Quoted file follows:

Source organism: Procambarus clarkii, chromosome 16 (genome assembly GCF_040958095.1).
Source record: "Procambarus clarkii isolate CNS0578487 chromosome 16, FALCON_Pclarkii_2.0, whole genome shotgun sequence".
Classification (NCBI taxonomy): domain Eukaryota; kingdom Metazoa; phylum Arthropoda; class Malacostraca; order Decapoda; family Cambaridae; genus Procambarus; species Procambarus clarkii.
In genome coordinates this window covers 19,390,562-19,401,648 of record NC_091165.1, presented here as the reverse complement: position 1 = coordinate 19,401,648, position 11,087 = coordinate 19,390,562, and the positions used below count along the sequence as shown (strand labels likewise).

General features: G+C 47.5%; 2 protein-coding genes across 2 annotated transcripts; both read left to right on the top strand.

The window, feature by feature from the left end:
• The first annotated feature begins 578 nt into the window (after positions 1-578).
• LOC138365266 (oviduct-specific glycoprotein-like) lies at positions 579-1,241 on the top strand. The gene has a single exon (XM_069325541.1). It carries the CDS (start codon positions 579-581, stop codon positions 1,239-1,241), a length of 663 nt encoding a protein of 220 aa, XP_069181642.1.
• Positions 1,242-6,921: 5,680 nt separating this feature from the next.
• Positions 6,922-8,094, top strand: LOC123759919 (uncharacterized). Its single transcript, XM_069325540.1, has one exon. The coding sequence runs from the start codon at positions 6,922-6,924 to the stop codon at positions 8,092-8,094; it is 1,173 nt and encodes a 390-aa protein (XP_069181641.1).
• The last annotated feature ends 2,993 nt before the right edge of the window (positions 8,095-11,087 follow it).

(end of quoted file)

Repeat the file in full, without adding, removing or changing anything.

Source organism: Procambarus clarkii, chromosome 16 (genome assembly GCF_040958095.1).
Source record: "Procambarus clarkii isolate CNS0578487 chromosome 16, FALCON_Pclarkii_2.0, whole genome shotgun sequence".
Classification (NCBI taxonomy): domain Eukaryota; kingdom Metazoa; phylum Arthropoda; class Malacostraca; order Decapoda; family Cambaridae; genus Procambarus; species Procambarus clarkii.
In genome coordinates this window covers 19,390,562-19,401,648 of record NC_091165.1, presented here as the reverse complement: position 1 = coordinate 19,401,648, position 11,087 = coordinate 19,390,562, and the positions used below count along the sequence as shown (strand labels likewise).

General features: G+C 47.5%; 2 protein-coding genes across 2 annotated transcripts; both read left to right on the top strand.

The window, feature by feature from the left end:
• The first annotated feature begins 578 nt into the window (after positions 1-578).
• LOC138365266 (oviduct-specific glycoprotein-like) lies at positions 579-1,241 on the top strand. The gene has a single exon (XM_069325541.1). It carries the CDS (start codon positions 579-581, stop codon positions 1,239-1,241), a length of 663 nt encoding a protein of 220 aa, XP_069181642.1.
• Positions 1,242-6,921: 5,680 nt separating this feature from the next.
• Positions 6,922-8,094, top strand: LOC123759919 (uncharacterized). Its single transcript, XM_069325540.1, has one exon. The coding sequence runs from the start codon at positions 6,922-6,924 to the stop codon at positions 8,092-8,094; it is 1,173 nt and encodes a 390-aa protein (XP_069181641.1).
• The last annotated feature ends 2,993 nt before the right edge of the window (positions 8,095-11,087 follow it).